Kaeper­nick’s home­town deeply di­vided over protest

USA TODAY US Edition - - SPORTS - Josh Peter @joshlpeter­11 USA TO­DAY Sports

TURLOCK, CALIF. When Colin Kaeper­nick dropped to his right knee be­fore the na­tional an­them Mon­day night, an­other protest com­menced in his home­town.

It took place in­side Jura’s Pizza Par­lor, about 100 miles east of Santa Clara, where the San Fran­cisco 49ers hosted the Los An­ge­les Rams.

Two men, sit­ting side-by-side, rose to their feet in the busy restau­rant. Then they crossed their arms and stared in si­lence at a big-screen TV show­ing the im­age of Kaeper­nick, the 49ers backup quar­ter­back.

While Kaeper­nick again re­fused to stand dur­ing The Star

Span­gled Ban­ner to protest so­cial in­jus­tice, the two men stood in the pizza par­lor to protest Kaeper­nick.

At the same table, a third man, Jeremy Hibbs, sat in de­fi­ance across from the two oth- ers — even though one of the men was his fa­ther and the other was his brother.

“They got their opin­ion, and I got mine,” Hibbs told USA TO­DAY Sports as his fa­ther and brother looked away. “I’m go­ing to back Kap up.”

De­bates and divi­sions such as this have been go­ing on through­out the coun­try since Kaeper­nick first re­fused to stand for the an­them be­fore a pre­sea­son game against the Green Bay Pack­ers on Aug. 26. Although Kaeper­nick grew up

in Turlock and once helped to unite his home­town, this city of 70,000 is just as con­flicted as many oth­ers about his ac­tions.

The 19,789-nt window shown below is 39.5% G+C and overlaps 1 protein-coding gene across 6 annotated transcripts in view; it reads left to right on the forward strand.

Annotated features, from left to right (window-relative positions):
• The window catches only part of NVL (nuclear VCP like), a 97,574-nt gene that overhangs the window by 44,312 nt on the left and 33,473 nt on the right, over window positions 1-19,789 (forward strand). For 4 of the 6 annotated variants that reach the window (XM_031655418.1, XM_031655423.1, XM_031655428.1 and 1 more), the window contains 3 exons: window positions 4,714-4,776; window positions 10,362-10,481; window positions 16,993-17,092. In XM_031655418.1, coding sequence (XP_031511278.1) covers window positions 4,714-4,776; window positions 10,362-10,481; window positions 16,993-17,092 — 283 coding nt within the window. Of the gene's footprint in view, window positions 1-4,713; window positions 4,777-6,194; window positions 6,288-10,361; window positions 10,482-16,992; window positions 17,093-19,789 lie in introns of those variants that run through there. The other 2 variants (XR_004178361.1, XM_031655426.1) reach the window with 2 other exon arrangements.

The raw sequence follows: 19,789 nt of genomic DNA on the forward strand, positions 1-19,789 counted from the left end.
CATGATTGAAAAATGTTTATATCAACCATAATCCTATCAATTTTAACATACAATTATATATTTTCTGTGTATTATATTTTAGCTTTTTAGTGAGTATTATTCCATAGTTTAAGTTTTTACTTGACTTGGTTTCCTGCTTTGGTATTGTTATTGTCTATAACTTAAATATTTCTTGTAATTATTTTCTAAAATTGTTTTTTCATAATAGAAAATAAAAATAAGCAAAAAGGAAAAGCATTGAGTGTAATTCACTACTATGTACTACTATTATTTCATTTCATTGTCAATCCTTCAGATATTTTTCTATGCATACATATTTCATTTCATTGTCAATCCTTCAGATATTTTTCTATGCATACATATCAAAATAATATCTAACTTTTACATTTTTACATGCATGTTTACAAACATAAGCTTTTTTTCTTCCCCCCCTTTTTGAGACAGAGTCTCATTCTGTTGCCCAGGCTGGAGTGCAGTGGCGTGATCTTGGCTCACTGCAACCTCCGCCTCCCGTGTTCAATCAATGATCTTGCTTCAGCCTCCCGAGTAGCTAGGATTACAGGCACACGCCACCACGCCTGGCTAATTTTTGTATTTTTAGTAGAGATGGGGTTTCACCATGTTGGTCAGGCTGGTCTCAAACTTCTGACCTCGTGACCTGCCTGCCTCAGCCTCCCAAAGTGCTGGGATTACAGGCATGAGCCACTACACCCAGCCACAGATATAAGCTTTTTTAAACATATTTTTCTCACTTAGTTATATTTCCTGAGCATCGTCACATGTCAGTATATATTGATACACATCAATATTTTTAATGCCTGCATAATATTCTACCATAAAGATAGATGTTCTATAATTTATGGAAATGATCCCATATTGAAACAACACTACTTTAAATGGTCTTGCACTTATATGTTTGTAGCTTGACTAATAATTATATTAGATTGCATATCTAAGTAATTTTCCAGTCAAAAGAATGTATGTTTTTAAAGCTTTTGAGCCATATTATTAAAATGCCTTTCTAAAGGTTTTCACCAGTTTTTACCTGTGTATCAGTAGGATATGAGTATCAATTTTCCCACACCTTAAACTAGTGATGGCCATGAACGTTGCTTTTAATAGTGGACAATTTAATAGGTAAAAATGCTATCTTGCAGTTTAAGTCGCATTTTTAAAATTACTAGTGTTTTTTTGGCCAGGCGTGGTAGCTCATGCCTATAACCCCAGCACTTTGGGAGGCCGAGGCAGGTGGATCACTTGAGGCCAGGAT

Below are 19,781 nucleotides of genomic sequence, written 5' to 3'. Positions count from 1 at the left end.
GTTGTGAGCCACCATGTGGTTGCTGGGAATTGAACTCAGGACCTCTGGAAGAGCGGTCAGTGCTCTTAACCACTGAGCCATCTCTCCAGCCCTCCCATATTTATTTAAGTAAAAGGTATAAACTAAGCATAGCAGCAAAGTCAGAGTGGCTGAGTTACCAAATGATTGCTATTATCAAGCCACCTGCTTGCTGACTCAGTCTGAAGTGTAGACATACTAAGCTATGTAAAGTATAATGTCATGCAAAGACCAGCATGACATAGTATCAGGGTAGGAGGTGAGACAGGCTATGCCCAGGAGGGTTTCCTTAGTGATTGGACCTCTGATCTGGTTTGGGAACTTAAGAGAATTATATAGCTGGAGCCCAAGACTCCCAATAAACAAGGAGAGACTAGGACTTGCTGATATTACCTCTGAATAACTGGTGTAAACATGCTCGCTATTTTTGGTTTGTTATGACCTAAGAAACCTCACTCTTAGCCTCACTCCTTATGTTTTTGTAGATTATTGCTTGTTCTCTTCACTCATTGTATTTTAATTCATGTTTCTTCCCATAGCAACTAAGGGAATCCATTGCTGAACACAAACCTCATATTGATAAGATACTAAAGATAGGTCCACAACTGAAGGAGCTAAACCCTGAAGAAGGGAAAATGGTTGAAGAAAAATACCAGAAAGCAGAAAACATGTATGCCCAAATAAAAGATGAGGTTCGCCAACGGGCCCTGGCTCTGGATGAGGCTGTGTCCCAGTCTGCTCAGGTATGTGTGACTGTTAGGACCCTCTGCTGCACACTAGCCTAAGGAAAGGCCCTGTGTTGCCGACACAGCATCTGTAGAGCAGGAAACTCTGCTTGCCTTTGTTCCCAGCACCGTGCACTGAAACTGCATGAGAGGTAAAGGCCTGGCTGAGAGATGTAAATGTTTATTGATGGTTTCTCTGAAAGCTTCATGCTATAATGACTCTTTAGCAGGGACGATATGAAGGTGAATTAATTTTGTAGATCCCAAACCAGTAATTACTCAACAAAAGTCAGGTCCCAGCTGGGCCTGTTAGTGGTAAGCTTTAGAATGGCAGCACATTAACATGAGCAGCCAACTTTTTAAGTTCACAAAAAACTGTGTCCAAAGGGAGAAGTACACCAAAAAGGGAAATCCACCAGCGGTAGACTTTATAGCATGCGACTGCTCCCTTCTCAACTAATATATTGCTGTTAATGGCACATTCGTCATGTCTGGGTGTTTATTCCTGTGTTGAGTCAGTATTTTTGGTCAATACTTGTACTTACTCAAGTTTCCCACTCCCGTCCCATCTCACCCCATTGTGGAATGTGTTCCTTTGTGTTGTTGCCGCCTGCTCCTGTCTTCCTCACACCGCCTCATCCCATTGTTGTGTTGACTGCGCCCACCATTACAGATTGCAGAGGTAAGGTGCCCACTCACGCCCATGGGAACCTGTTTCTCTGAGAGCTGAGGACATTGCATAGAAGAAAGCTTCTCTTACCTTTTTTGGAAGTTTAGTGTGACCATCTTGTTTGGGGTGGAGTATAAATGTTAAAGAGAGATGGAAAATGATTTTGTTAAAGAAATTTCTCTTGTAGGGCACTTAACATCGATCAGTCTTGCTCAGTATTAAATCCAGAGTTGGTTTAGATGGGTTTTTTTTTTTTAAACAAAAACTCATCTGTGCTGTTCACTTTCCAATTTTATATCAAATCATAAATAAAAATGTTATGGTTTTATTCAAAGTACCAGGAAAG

In Cal­i­for­nia’s Cen­tral Val­ley, Turlock is known for its al­monds, dairy prod­ucts and, ac­cord­ing to Ri­p­ley’s Be­lieve It or Not, once hav­ing had more churches per capita than any other city in the USA. But it was Kaeper­nick, also known as “Kap,” who put Turlock on the na­tional sports map when he helped lead the 49ers to the Su­per Bowl in the 2012 sea­son.

A 49ers flag hangs in front of Kaeper­nick’s boy­hood home, but his par­ents have since moved to nearby Modesto and have de­clined to com­ment. The head foot­ball coach at John Pit­man High School, where Kaeper­nick starred a decade ago, also de­clined to talk.

“No com­ment” might as well be the motto among his for­mer coaches, team­mates and teach­ers in a city that gushed over him when he ended up in the Su­per Bowl.

His framed au­to­graphed jer­sey went up on the wall in Jura’s. An­other restau­rant named a hot dog in his honor. Turlock be­came “Kap Town.”

As Kaeper­nick’s protest con­tin­ued on its big­gest stage yet —

Mon­day Night Foot­ball, dur­ing the reg­u­lar-sea­son opener for the 49ers and Rams — Pa­pi­ola Aghassi, gen­eral man­ager of the pizza par­lor her fam­ily opened 37 years ago, grinned ner­vously as kick­off ap­proached.

“I don’t know what to ex­pect,” she said, and the once-un­fath­omable is the new nor­mal.

About two weeks ear­lier, af­ter Kaeper­nick first sat dur­ing the an­them, an­gry cus­tomers pointed to the framed Kaeper­nick jer­sey on the wall.

“Take that (ex­ple­tive) down,” the cus­tomers de­manded, ac­cord­ing to Aghassi.

The next day, Aghassi said, she got a call from her brother, who also told her to take down the jer­sey. “Ab­so­lutely not,” she re­called telling her brother. “We sup­port him be­cause he’s our home­town boy.”

But sup­port him at a po­ten­tial cost